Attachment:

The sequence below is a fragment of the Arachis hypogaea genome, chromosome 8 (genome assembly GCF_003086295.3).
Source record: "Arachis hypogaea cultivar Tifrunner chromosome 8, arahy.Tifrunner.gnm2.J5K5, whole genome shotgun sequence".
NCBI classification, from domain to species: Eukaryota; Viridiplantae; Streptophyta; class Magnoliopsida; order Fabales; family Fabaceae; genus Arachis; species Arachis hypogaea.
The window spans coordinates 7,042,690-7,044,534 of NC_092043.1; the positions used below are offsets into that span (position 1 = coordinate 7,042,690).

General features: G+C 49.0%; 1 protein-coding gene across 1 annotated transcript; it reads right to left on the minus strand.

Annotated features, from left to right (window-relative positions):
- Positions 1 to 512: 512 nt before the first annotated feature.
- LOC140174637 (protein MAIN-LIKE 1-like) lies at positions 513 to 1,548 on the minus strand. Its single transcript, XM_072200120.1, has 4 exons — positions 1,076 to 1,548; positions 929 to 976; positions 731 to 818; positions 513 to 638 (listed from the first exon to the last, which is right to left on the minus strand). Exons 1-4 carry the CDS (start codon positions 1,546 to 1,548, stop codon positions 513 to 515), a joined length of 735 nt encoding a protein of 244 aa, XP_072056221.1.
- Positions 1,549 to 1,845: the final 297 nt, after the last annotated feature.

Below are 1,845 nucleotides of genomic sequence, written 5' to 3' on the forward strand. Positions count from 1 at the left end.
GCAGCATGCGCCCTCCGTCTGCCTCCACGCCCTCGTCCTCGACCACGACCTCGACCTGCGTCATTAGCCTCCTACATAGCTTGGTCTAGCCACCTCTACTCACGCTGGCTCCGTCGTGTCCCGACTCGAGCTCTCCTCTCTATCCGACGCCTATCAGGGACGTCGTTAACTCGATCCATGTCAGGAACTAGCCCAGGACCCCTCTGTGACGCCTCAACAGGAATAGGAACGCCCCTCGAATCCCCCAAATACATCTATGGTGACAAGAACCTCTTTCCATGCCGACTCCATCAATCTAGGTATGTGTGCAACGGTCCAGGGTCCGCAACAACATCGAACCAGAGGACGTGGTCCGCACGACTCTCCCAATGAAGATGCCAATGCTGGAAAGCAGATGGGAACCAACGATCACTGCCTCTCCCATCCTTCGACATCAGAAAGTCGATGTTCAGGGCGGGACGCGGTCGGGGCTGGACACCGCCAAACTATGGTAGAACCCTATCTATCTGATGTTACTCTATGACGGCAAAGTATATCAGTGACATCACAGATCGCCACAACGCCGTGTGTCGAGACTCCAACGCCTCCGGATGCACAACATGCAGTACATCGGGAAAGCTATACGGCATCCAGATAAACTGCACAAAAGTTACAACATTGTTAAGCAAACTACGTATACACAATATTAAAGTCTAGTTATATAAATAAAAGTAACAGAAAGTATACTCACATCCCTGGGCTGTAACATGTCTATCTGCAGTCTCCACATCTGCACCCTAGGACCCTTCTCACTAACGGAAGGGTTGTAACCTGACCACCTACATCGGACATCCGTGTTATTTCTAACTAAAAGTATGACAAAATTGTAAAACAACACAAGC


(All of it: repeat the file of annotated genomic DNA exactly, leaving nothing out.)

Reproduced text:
The sequence below is a fragment of the Arachis hypogaea genome, chromosome 8 (genome assembly GCF_003086295.3).
Source record: "Arachis hypogaea cultivar Tifrunner chromosome 8, arahy.Tifrunner.gnm2.J5K5, whole genome shotgun sequence".
NCBI classification, from domain to species: Eukaryota; Viridiplantae; Streptophyta; class Magnoliopsida; order Fabales; family Fabaceae; genus Arachis; species Arachis hypogaea.
The window spans coordinates 7,042,690-7,044,534 of NC_092043.1; the positions used below are offsets into that span (position 1 = coordinate 7,042,690).

General features: G+C 49.0%; 1 protein-coding gene across 1 annotated transcript; it reads right to left on the minus strand.

Annotated features, from left to right (window-relative positions):
- Positions 1 to 512: 512 nt before the first annotated feature.
- LOC140174637 (protein MAIN-LIKE 1-like) lies at positions 513 to 1,548 on the minus strand. Its single transcript, XM_072200120.1, has 4 exons — positions 1,076 to 1,548; positions 929 to 976; positions 731 to 818; positions 513 to 638 (listed from the first exon to the last, which is right to left on the minus strand). Exons 1-4 carry the CDS (start codon positions 1,546 to 1,548, stop codon positions 513 to 515), a joined length of 735 nt encoding a protein of 244 aa, XP_072056221.1.
- Positions 1,549 to 1,845: the final 297 nt, after the last annotated feature.

Below are 1,845 nucleotides of genomic sequence, written 5' to 3' on the forward strand. Positions count from 1 at the left end.
GCAGCATGCGCCCTCCGTCTGCCTCCACGCCCTCGTCCTCGACCACGACCTCGACCTGCGTCATTAGCCTCCTACATAGCTTGGTCTAGCCACCTCTACTCACGCTGGCTCCGTCGTGTCCCGACTCGAGCTCTCCTCTCTATCCGACGCCTATCAGGGACGTCGTTAACTCGATCCATGTCAGGAACTAGCCCAGGACCCCTCTGTGACGCCTCAACAGGAATAGGAACGCCCCTCGAATCCCCCAAATACATCTATGGTGACAAGAACCTCTTTCCATGCCGACTCCATCAATCTAGGTATGTGTGCAACGGTCCAGGGTCCGCAACAACATCGAACCAGAGGACGTGGTCCGCACGACTCTCCCAATGAAGATGCCAATGCTGGAAAGCAGATGGGAACCAACGATCACTGCCTCTCCCATCCTTCGACATCAGAAAGTCGATGTTCAGGGCGGGACGCGGTCGGGGCTGGACACCGCCAAACTATGGTAGAACCCTATCTATCTGATGTTACTCTATGACGGCAAAGTATATCAGTGACATCACAGATCGCCACAACGCCGTGTGTCGAGACTCCAACGCCTCCGGATGCACAACATGCAGTACATCGGGAAAGCTATACGGCATCCAGATAAACTGCACAAAAGTTACAACATTGTTAAGCAAACTACGTATACACAATATTAAAGTCTAGTTATATAAATAAAAGTAACAGAAAGTATACTCACATCCCTGGGCTGTAACATGTCTATCTGCAGTCTCCACATCTGCACCCTAGGACCCTTCTCACTAACGGAAGGGTTGTAACCTGACCACCTACATCGGACATCCGTGTTATTTCTAACTAAAAGTATGACAAAATTGTAAAACAACACAAGC